16 of 20 people found the following review helpful
This review is from: The Talk of Hollywood (Mills & Boon Modern) (Paperback)No, this is not Morse Code.
Let me tell you a little secret: I'm an English teacher. Let me tell you another secret: I mark GCSE papers. I also like Craig Revel Horwood (Dah-ling).
This book, Dah-ling, has the form and movements required of a romance novel, but the technical execution is simply not there. I give it a 1 since I can't give it a 0.
This book, in spite of having a traditional romantic plot line, fails due to gross grammatical incompetence.
The plot is simple. The hero, Jaxon (Come on! Why not simply spell it Jackson?), arrives to negotiate and, later, research private papers in order to create a screenplay. The heroine, Stazy, which is short for Anastasia, is asked by her grandfather to oversee Jaxon's efforts as the papers belong to him and are about his beloved wife Anastasia, for whom Stazy is named. They meet. They bicker. They sorta have sex. They get married.
The grammar is unbearable. The story is 180 pages long. At 250 words per page, that is a total of 45,000 words which can be roughly broken down to 6,400 sentences. Out of these 6.400 sentences there are 178 sentences that end with ellipses (...); 121 sentences that end with ellipses followed by a question mark (...?); 93 sentences that end with a dash (-); 26 that end in an ellipsis followed by an exclamation mark (...!); 11 that end with a dash followed by a question mark (-?); 9 that end with an exclamation mark followed by a dash (!-) and 2 that end with dash followed by an exclamation mark (-!). Heck, why didn't she just throw in a half dozen emoticons to complete the set? (or should that be ...?) That means that 440 sentences failed to end with either a full stop, a question mark or a sensible exclamation mark. That is 1 in every 14 sentences. It certainly felt like more. To add to this, there are 93 THOUGHTS that end in an exclamation mark. It's like reading about chipmunks on speed! (or ...!)
This insane use of punctuation destroys the storyline as it makes all the characters unsure of any of their actions, their motives or their conclusions. It gets in the way and is not used in any proper method. Some of these punctuation marks don't even make sense. Unique punctuation is like spice in a recipe: it should be there for a dramatic purpose, but if over done, it will ruin the dish.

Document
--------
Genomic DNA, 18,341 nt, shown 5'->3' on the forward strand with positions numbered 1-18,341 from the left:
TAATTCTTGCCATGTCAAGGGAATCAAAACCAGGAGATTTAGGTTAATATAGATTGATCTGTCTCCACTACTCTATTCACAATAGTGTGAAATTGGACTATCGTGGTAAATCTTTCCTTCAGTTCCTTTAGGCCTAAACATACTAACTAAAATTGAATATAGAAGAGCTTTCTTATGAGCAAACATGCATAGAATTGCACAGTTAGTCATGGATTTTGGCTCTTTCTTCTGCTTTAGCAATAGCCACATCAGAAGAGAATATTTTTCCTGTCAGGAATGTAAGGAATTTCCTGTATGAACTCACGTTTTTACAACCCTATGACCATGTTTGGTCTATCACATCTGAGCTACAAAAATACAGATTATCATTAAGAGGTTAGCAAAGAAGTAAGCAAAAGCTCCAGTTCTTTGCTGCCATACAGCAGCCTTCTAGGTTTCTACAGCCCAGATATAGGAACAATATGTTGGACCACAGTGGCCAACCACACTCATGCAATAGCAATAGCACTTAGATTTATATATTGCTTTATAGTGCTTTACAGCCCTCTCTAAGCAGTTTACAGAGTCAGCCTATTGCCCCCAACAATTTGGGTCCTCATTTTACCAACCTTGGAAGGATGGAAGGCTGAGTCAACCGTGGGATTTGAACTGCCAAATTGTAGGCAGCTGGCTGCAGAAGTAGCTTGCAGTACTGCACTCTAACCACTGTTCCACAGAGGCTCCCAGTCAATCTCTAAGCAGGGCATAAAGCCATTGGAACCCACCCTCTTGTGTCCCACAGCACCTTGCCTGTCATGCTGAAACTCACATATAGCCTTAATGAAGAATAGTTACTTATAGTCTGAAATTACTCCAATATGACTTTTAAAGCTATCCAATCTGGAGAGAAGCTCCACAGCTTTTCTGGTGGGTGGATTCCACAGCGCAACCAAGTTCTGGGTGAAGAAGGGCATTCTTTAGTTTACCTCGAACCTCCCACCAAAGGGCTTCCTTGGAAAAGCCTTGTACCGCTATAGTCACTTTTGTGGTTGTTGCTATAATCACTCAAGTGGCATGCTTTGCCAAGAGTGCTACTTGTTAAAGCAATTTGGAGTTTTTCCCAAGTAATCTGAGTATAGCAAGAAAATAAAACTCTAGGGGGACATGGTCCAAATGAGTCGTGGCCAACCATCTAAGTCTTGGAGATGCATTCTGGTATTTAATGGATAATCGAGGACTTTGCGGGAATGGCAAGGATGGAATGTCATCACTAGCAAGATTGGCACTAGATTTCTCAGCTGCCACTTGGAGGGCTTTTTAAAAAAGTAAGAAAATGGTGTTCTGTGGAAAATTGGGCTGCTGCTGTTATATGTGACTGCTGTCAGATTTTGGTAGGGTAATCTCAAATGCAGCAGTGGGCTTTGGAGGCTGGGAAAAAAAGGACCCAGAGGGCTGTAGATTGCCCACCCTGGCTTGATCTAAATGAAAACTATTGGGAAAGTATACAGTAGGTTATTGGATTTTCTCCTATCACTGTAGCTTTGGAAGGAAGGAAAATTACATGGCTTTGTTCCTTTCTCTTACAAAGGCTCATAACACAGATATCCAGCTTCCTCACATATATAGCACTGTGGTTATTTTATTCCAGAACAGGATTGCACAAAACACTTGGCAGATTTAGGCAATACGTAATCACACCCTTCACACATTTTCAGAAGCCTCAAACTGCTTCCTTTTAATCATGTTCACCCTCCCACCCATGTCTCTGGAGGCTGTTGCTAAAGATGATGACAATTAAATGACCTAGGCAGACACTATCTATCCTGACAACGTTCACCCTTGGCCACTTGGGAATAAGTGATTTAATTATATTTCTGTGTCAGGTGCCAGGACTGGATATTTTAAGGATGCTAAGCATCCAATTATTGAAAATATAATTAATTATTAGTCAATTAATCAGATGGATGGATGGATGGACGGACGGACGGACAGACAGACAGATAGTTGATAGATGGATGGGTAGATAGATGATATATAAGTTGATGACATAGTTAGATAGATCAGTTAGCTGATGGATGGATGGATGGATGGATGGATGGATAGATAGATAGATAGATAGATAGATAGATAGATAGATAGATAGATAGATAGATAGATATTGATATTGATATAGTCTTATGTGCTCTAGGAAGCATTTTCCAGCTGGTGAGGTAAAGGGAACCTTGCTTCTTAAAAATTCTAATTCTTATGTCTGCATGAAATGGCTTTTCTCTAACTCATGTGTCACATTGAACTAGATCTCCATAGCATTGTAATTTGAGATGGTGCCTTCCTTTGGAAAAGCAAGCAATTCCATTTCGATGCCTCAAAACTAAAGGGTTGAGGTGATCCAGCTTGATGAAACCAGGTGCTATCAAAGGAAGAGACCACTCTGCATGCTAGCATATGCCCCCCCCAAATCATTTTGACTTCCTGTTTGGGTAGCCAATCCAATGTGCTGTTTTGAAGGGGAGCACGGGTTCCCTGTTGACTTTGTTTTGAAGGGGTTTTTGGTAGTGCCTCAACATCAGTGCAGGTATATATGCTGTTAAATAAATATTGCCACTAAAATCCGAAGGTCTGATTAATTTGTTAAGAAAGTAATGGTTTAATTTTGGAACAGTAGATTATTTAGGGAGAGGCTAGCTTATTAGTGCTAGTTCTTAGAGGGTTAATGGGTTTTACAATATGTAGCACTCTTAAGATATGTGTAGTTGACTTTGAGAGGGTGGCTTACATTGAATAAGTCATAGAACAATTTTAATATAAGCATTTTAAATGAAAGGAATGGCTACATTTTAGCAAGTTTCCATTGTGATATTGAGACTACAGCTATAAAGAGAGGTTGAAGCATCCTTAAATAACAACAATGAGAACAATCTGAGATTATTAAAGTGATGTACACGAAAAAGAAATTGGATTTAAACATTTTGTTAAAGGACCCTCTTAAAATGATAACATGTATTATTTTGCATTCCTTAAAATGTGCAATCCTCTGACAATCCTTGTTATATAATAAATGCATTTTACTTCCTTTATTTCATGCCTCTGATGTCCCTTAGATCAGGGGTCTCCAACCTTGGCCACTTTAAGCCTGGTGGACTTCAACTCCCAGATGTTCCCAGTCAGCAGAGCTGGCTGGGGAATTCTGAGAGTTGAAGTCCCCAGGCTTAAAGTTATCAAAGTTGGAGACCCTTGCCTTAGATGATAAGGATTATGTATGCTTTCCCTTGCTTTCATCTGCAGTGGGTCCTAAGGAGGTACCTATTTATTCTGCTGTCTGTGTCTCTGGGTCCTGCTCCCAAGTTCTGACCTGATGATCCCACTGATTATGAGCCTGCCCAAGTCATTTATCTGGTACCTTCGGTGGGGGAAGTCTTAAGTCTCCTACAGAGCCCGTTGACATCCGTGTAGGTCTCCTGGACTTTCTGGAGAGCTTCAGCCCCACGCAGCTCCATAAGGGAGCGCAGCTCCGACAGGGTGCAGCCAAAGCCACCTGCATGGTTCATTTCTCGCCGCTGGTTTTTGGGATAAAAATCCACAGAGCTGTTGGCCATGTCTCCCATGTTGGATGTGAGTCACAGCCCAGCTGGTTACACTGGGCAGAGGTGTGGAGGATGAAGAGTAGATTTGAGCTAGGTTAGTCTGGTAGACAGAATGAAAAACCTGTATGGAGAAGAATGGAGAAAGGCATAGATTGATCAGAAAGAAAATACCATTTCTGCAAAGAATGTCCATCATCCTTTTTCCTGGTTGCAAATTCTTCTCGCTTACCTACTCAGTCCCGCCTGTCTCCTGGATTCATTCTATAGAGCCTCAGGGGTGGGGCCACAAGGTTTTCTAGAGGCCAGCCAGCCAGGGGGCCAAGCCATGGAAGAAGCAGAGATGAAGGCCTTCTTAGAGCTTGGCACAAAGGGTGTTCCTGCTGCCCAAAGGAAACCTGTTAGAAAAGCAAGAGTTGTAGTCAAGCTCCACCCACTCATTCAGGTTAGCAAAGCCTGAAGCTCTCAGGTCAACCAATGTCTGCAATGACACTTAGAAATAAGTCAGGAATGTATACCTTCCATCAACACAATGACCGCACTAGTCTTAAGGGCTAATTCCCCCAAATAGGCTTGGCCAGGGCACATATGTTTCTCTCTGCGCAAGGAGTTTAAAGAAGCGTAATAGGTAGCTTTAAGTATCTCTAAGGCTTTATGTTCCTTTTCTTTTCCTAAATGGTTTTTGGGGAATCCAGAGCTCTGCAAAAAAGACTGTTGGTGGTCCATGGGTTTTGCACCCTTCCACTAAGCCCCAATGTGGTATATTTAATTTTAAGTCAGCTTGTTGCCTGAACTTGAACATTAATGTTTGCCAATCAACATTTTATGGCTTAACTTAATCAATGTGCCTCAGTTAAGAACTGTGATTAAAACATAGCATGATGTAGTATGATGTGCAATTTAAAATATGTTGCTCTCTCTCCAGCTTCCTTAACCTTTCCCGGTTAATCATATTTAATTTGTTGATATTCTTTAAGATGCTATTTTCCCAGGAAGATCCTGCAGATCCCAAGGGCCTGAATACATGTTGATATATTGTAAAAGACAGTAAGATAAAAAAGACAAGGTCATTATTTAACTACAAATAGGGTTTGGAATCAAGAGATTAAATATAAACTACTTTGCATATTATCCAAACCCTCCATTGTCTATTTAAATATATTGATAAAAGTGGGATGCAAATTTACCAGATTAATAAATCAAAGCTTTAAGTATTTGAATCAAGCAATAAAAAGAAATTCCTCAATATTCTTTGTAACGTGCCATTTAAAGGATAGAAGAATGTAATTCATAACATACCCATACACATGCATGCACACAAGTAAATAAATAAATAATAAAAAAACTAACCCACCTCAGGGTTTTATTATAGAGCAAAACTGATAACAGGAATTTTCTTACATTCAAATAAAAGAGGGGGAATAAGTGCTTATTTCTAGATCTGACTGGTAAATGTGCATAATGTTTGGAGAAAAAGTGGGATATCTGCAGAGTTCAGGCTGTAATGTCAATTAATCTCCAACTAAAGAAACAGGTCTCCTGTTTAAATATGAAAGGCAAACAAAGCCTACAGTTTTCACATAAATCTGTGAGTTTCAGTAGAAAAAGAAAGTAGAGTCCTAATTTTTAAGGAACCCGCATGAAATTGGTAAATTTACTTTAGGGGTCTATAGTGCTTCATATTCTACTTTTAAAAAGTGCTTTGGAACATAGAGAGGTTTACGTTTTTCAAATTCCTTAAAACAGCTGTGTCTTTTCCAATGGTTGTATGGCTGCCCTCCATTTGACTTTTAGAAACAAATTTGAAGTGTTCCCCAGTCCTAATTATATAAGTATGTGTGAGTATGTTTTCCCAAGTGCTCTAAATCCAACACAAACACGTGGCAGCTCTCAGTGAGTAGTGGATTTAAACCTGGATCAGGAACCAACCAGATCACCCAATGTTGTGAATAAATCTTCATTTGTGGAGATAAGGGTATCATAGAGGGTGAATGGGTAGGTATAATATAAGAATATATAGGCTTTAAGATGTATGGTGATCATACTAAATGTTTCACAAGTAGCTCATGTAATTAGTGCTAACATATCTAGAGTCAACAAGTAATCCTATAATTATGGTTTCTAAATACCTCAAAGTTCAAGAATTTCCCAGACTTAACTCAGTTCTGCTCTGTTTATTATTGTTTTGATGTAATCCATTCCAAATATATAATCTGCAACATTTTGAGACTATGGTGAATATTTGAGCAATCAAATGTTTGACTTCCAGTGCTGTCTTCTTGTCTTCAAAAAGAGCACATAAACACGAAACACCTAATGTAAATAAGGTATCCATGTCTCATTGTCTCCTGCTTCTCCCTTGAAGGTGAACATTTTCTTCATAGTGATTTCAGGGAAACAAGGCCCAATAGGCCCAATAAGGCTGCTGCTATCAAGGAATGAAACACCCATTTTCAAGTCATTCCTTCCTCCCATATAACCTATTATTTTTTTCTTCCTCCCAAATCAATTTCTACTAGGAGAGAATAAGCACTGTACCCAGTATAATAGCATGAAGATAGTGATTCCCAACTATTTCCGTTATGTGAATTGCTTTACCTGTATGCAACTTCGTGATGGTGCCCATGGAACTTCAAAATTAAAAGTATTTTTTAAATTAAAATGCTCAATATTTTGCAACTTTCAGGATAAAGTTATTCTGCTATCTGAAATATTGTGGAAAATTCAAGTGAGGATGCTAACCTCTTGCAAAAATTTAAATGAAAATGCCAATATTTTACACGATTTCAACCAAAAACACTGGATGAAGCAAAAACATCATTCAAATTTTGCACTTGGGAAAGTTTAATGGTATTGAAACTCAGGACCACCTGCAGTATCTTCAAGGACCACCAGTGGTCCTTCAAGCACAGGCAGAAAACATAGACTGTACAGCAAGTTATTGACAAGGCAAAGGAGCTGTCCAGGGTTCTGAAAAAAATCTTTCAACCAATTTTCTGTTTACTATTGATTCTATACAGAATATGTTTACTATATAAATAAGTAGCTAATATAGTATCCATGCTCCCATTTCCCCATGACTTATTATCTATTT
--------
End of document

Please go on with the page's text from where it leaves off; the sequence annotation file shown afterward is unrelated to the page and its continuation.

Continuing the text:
Dear HMB General Editor: Please purchase 2 copies "Eats, Shoots and Leaves" and give one to Carole Mortimer and the other to the editor who oversaw the publication of this book. It will save you later embarrassment by other readers. After all, it is Christmas! (or ...!)
I'm sorry, Carole, but you have failed your GCSE writing component.
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Showing 1-4 of 4 posts in this discussion
Initial post: 25 Jan 2012 09:46:30 GMT
Virginia Llorca says:
My book is better and way more fun. Try it LAWMAN by Virginia Llorca at amazon .com
Posted on 25 Jan 2012 14:24:21 GMT
Last edited by the author on 25 Jan 2012 14:24:58 GMT
W. J. S. Kirton says:
Well said, Heather. It's bad enough to find this sort of thing in the "Hay, I've rote this so I'll putt it on Kindul" fellowship, but when it slips through a major publisher's filters, there's something wrong. (Although, in today's Guardian, one of their reporters wrote of a car "breaking and accelerating" - or maybe vice versa.)
Posted on 25 Jan 2012 14:50:46 GMT
Beach Bum Books says:
Thank you, Heather Griffon, for describing in clear, unequivocal terms how and why bad (or lack of) punctuation destroys a story. Storytelling is a craft, and the devil is definitely in the details. 'Tis enough to drive one to despair.
Posted on 25 Jan 2012 20:52:48 GMT
Good call, Heather.
Rules might be made to be broken. But in order to do that successfully, you have to know what they are.
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